Wednesday, August 29, 2007

A Perspective on the Problem of Suffering

What follows is a letter I wrote to a friend regarding the reality of suffering in our world. It was published in the Truett Journal of Church and Mission a couple years ago. I thought that in light of the second anniversary of hurricane Katrina, this pastoral theological reflection would be of some benefit. I know its long, but you'll just have to forgive my verbosity.

I admit that my perspective is not in keeping with many of my monergist/Calvinist/Augustinian friends. Please remember that what I have written is pastoral theology, not systematic theology; meaning, my aim was not to make a fool-proof case for a theological position, but offer a thoughtful, biblical, lay-level view on the problem of evil. Feel free to disagree with me, but please do so with kindness.

Dear Friend,

Why does God allow innocents to suffer in His world? As I’m sure you know, you have asked an immensely difficult question. In fact, it is considered by most to be the question of Christian apologetics and perhaps of theism in general.

The theological problem of the suffering of innocents, which is usually simplified and generalized as “the problem of evil” (for the suffering of the innocent is ultimately a thing of great evil), is at the same time universal in scope and intensely personal in application. It is universal because as far as we can tell, all peoples of all religious convictions at all times and in all places have struggled with this problem. The experience of suffering and evil is shared by all, though differing in degree for each person, and is therefore a common part of human existence. Yet, it is also intensely personal because each of us experiences the victimization of evil in a unique way. Although others can mourn with us and we can receive comfort from them in the midst of our pain, no one else can bear the total burden of our misery for us. For each person, the experience of suffering, in whatever form it comes, ultimately takes place within a solitary encounter with the deepest anguish.

But, that is where God enters the picture, isn’t it? Even for the unreligious or unbelieving, the experience of suffering causes the scalding question, “Why?” to boil up from within. And, since human finitude prevents us from accounting for the many complexities of the world, our question is ultimately laid at the feet of the supreme governor of the world. Thus, we ask, where is God in my encounter with suffering? What responsibility does God have in the universal experience of evil throughout human history? And, ultimately, why would a supposedly good, loving, and all-powerful God allow the rampage of suffering and pain to continue, seemingly unabated, throughout his creation?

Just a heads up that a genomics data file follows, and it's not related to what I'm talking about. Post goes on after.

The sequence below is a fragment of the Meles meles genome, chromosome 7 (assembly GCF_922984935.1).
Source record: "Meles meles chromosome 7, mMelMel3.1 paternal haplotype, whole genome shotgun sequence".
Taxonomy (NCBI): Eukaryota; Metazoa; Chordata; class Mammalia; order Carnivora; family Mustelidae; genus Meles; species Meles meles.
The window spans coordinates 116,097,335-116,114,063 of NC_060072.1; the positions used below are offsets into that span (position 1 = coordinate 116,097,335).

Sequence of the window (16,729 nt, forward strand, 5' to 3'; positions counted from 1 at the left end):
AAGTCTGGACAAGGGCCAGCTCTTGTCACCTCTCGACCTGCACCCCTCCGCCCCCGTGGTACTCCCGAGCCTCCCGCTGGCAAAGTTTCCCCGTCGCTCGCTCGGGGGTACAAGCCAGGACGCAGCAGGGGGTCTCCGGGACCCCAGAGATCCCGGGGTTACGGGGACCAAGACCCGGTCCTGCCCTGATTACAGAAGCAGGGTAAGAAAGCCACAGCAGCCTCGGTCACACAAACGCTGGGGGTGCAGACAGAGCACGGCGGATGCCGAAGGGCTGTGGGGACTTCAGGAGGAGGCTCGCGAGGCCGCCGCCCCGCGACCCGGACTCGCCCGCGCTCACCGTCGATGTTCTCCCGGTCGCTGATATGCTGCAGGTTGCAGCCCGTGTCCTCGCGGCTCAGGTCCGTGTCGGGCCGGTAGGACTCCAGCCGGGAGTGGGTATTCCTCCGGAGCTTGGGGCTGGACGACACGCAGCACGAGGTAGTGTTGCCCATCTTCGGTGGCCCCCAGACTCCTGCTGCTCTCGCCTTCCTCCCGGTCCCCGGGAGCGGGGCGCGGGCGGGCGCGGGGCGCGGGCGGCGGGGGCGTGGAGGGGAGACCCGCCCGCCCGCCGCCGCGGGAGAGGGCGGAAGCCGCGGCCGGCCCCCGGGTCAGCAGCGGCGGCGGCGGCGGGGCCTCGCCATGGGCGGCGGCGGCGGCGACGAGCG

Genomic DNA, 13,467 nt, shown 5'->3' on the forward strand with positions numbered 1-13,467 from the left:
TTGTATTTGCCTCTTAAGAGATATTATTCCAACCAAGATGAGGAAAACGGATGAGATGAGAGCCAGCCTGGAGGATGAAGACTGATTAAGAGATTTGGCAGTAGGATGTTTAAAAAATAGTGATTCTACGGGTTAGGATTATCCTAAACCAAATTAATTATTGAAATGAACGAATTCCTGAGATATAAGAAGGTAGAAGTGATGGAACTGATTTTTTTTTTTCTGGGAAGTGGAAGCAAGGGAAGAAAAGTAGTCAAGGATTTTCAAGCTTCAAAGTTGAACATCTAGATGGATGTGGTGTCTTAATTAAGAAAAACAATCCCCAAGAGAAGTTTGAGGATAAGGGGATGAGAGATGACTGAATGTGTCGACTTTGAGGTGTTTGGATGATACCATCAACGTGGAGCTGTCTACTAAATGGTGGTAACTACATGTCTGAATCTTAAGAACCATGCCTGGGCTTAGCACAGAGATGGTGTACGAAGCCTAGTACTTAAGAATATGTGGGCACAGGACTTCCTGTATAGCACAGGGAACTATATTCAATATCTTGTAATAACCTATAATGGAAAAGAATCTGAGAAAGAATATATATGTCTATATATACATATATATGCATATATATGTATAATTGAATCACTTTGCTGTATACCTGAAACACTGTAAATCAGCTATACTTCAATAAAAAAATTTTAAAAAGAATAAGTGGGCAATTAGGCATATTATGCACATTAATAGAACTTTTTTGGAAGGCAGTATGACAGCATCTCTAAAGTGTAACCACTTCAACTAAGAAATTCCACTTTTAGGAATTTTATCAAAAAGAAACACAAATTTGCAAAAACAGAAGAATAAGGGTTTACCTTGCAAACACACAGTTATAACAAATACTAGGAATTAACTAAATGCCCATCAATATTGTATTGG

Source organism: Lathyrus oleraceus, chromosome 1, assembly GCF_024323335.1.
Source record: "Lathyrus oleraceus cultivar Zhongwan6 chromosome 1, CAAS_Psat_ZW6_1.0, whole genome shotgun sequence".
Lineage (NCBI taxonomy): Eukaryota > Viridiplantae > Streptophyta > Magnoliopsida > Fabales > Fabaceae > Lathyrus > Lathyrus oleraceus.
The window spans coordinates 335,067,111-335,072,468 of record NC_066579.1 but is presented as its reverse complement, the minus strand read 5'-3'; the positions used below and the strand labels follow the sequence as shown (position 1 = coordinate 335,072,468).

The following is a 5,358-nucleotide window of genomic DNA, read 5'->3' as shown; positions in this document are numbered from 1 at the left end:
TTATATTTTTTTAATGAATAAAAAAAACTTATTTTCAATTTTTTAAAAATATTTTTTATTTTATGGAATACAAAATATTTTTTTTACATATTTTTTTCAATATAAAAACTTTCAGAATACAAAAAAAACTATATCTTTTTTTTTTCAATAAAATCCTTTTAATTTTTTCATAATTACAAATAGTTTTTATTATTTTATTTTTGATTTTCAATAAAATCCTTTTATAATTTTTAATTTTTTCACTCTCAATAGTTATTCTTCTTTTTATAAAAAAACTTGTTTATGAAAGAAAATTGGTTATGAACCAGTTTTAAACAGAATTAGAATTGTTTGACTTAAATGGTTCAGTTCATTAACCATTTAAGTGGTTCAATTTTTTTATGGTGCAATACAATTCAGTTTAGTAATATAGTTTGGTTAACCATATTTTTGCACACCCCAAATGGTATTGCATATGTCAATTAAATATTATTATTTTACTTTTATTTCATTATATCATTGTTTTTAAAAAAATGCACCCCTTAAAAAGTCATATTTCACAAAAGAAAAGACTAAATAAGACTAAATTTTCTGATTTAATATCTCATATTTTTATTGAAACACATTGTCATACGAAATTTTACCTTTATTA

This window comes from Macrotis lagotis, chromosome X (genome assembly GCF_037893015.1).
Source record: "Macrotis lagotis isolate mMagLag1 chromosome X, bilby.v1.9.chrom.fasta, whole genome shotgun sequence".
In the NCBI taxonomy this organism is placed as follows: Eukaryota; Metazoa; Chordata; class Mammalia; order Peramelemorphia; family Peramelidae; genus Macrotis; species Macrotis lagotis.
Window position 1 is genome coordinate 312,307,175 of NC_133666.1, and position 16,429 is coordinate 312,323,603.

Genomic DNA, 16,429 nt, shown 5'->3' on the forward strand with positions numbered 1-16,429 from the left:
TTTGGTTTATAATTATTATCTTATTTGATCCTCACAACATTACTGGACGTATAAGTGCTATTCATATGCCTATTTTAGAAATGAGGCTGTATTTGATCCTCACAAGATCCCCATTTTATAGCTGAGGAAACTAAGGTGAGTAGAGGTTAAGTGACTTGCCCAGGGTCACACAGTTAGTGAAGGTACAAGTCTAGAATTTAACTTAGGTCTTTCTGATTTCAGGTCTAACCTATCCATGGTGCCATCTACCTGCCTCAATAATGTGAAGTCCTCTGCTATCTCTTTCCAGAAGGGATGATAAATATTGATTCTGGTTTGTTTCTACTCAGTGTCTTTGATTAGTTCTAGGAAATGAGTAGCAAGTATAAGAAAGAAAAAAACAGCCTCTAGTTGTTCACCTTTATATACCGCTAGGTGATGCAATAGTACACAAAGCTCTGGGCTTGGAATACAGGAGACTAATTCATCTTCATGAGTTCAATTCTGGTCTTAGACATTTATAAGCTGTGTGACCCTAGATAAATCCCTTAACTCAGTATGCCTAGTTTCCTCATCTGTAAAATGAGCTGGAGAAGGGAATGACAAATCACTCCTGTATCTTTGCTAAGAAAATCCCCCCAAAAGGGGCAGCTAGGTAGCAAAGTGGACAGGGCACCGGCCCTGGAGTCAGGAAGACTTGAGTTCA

Many Christians simply avoid these questions because of their complexity and seeming impenetrability. Yet, as representatives of Christ on earth, I feel that we have an obligation to do more than simply shrug our shoulders and sigh, “It’s a mystery…” In the struggle with the problem of evil, we are faced with a tremendous task. Yet, it seems to me that, with Jesus Christ as our north star, the canon of scripture as our compass, reason as our steering wheel, and the eyes of faith as our guide, we must explore the murky depths of the problem of evil and do our best to find our way out.

So, where should we begin? We should probably start with the way that most Christians respond to the problem of evil. The question, “Why does God allow the innocent to suffer?” is commonly answered with the claim that God has a good and perfect plan, one that somehow includes the experience of suffering. In this mindset, it is common for people to say something like, “Well, I know that God is totally in control, so even though I don’t understand, I’m going to trust that there is a good reason why God is putting me through this. Maybe God is trying to teach me something.”

This view assumes that God is not only in control of everything, but that God is also the cause of everything; this includes suffering, pain, and every manifestation of evil. It may be possible to justify some apparently evil events, as within the plan of God, particularly when they appear to lead to a greater good (e.g., the death of a loved one reunites a family that has been estranged for many years). Yet, how shall we justify events of gratuitous evil? Are we really supposed to conclude that God willed the recent tsunami in East Asia in order to bring about some greater good? Was the death of over 300,000 people fulfilling some perfect, predestined plan of God?